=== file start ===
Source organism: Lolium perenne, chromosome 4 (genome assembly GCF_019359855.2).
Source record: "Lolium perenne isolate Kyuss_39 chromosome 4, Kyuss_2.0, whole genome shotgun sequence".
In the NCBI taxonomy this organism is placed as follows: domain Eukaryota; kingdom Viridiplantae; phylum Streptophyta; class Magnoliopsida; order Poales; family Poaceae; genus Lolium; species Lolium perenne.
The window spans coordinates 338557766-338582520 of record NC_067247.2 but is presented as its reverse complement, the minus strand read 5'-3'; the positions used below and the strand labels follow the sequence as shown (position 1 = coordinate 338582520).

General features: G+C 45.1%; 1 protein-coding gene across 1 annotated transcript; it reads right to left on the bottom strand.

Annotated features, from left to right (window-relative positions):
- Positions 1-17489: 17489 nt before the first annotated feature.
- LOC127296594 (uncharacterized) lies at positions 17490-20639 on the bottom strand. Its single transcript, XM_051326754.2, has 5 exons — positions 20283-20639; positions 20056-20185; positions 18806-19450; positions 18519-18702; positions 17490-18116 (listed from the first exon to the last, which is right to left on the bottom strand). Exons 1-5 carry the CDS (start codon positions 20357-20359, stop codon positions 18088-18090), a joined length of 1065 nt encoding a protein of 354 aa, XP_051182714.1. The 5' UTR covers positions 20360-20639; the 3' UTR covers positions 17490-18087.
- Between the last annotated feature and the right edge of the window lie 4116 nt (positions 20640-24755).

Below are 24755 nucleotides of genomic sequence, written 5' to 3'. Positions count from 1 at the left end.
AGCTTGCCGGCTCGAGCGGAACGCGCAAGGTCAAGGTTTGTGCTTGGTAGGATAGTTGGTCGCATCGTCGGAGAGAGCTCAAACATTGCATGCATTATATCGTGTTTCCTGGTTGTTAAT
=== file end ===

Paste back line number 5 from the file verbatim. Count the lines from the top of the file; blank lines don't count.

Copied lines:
General features: G+C 45.1%; 1 protein-coding gene across 1 annotated transcript; it reads right to left on the bottom strand.